Thursday, July 27th, 2017
By Purser Allison Steele
Today as we make our way to Norris Point, Newfoundland, Captain Sikkema led a workshop on sail making. PICTON CASTLE is one of the few ships left that still sews her own sails on board and often by hand, as opposed to sending them out to be made in a sail loft. Occasionally we take over a parking lot or a gymnasium to stretch some of the larger canvas out but for the most part, it is done on either the quarterdeck of the ship or in the hold when the weather is less favourable.
PICTON CASTLE uses only canvas for sails as opposed to the newer synthetic materials and travels with at least one extra full set as well as another set in production. A sailmaker’s job is never ending as there are always maintenance projects to keep current sails in good working order as well as creating new ones. Sometimes an awning, net or bag is required and with help from the crew, it is a sailmaker’s responsibility to create!
A detailed record of all sails is kept as they are not all uniform in shape and size. All waters in the world have varying types and strengths of wind that are typical for that area and a good ship knows how to take advantage of this variance by adjusting the complement of their canvas, using their lighter sails in the trade winds or other places with more favourable conditions and switching them out for the tougher, heavier sails in places where gales or strong gusts are more likely.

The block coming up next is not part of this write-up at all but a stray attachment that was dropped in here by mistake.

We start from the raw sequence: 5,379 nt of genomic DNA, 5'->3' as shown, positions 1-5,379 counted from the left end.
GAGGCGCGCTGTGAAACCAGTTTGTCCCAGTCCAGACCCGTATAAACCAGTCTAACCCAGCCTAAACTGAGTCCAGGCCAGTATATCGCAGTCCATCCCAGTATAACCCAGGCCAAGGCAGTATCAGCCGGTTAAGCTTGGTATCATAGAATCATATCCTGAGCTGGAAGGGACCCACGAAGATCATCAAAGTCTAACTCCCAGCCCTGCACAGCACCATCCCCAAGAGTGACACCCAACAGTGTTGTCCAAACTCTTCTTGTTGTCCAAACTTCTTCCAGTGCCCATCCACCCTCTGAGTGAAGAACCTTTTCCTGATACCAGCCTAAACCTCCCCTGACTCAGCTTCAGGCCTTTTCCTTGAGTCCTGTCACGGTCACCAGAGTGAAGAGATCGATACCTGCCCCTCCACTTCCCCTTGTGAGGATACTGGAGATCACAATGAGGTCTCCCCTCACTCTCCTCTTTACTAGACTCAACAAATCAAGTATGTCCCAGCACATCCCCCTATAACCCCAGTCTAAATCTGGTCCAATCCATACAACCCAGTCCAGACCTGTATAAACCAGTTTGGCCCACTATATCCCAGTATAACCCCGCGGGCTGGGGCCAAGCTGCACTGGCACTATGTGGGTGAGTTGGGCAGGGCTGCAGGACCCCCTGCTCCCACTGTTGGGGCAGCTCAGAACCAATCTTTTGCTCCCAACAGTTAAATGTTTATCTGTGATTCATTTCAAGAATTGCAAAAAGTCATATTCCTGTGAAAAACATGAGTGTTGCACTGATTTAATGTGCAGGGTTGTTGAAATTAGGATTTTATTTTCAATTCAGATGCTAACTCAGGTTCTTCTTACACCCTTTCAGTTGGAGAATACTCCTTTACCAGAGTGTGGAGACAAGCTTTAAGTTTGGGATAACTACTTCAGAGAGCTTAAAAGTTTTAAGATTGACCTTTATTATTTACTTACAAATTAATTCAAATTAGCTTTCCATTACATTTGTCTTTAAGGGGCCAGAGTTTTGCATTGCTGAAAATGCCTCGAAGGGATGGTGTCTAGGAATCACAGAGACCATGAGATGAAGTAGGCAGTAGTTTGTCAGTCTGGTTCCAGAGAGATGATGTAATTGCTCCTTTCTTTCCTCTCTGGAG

The history of sail making has been an important consideration when designing today’s sails. Although materials have changed and technology has streamlined many aspects of the industry, there are hundreds of years of experience and knowledge to rely on in modern sail making. Contrary to many layman’s beliefs, sails are not, in fact, flat but are curved in specific ways depending on the configuration of the ship but one constant is that they are designed to take full advantage of every breath of wind. There is a considerable amount of pride to look up into the rigging and see something that you helped to create and knowing that for years to come, others will rely on this creation to take them around the world.